Peregrines have fared exceptionally badly this year on the North West Water estate. On one site stones have been put in a nest smashing three eggs - something that could only have been done deliberately by someone who wanted to prevent the birds from breeding. The maximum penalty for destroying birds or eggs is pounds 5,000 per bird or egg, but there are seldom the witnesses necessary for a successful prosecution.
At another site high on the moors the Bowland birdmen found a nest with the rocks beside it freshly scarred by shotgun pellets. There was no sign of any birds and they could only assume that at least one had been shot. But about three weeks later, in June, they returned to the site and found that two peregrines had established a nest nearby.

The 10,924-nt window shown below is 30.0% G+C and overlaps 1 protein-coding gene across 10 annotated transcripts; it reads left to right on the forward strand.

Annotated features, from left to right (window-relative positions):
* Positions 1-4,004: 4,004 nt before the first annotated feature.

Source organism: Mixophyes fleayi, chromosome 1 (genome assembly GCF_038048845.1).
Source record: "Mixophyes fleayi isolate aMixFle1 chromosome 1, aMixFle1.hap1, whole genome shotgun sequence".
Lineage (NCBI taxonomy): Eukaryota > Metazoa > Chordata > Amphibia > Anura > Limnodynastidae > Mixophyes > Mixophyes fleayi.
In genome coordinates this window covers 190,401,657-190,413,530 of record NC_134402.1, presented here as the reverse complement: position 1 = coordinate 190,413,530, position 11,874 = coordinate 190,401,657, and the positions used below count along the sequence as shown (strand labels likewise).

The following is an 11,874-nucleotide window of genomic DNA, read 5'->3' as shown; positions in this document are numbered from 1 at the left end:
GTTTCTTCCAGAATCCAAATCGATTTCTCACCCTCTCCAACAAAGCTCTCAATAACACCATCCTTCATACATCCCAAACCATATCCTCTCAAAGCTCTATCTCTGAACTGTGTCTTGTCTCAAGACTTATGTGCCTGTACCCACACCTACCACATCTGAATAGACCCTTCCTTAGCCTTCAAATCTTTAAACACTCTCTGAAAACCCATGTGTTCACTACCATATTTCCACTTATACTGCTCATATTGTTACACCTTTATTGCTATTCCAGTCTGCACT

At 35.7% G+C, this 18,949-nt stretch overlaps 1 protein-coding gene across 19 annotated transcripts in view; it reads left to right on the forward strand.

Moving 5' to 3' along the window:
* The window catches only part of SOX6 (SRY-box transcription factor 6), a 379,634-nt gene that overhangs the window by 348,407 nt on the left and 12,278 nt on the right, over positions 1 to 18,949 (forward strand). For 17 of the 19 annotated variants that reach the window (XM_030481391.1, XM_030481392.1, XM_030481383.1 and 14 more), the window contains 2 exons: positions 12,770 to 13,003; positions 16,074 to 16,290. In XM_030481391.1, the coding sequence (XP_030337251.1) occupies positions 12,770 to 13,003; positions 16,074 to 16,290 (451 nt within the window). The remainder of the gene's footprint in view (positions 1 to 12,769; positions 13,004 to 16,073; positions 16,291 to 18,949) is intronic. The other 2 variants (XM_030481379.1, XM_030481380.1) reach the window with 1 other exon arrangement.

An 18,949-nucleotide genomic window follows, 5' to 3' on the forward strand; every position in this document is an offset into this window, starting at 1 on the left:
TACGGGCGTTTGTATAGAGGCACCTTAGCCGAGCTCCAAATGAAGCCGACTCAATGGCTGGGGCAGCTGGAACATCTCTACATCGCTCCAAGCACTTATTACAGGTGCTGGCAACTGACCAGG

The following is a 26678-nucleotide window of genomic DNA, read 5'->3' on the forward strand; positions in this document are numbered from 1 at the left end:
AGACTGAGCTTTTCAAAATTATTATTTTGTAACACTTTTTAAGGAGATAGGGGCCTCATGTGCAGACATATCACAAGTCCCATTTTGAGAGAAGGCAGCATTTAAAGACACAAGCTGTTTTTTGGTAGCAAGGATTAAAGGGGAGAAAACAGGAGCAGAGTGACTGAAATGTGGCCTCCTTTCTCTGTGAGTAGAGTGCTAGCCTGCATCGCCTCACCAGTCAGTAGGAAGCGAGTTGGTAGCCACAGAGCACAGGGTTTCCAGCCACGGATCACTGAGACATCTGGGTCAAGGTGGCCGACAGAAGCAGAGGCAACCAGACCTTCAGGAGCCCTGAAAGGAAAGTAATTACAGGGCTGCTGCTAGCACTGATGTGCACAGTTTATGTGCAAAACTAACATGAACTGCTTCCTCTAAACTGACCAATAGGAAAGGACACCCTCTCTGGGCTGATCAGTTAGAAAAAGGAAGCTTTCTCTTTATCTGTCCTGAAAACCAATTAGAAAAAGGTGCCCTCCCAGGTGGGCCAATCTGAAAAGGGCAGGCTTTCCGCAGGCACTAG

The position of this new nest suggested to them that one of the birds survived the shotgun attack to find a new mate and went on to establish the nest in a more concealed location, among the heather. The abandoned nest site was on land belonging to North West Water in Lancashire, while the second site, 500 yards away, was in Yorkshire on another estate. But neither the new position in the heather nor the move across estate and county boundaries protected the birds.
'They rarely nest on the ground in Britain,' said Mr Pickford. 'When we returned shortly afterwards we found down in the nest so they must have laid at least one egg. But the birds had disappeared. We fear they have been shot.'
Early in spring another destroyed nest was found three miles north-west of this site, on the edge of the Mallowdale estate. The Bowland birdmen had come across three kills close together in a gulley, a sign that birds might be nesting nearby. After a search, they discovered the nest 500 yards up a steep slope. It had been filled with stones.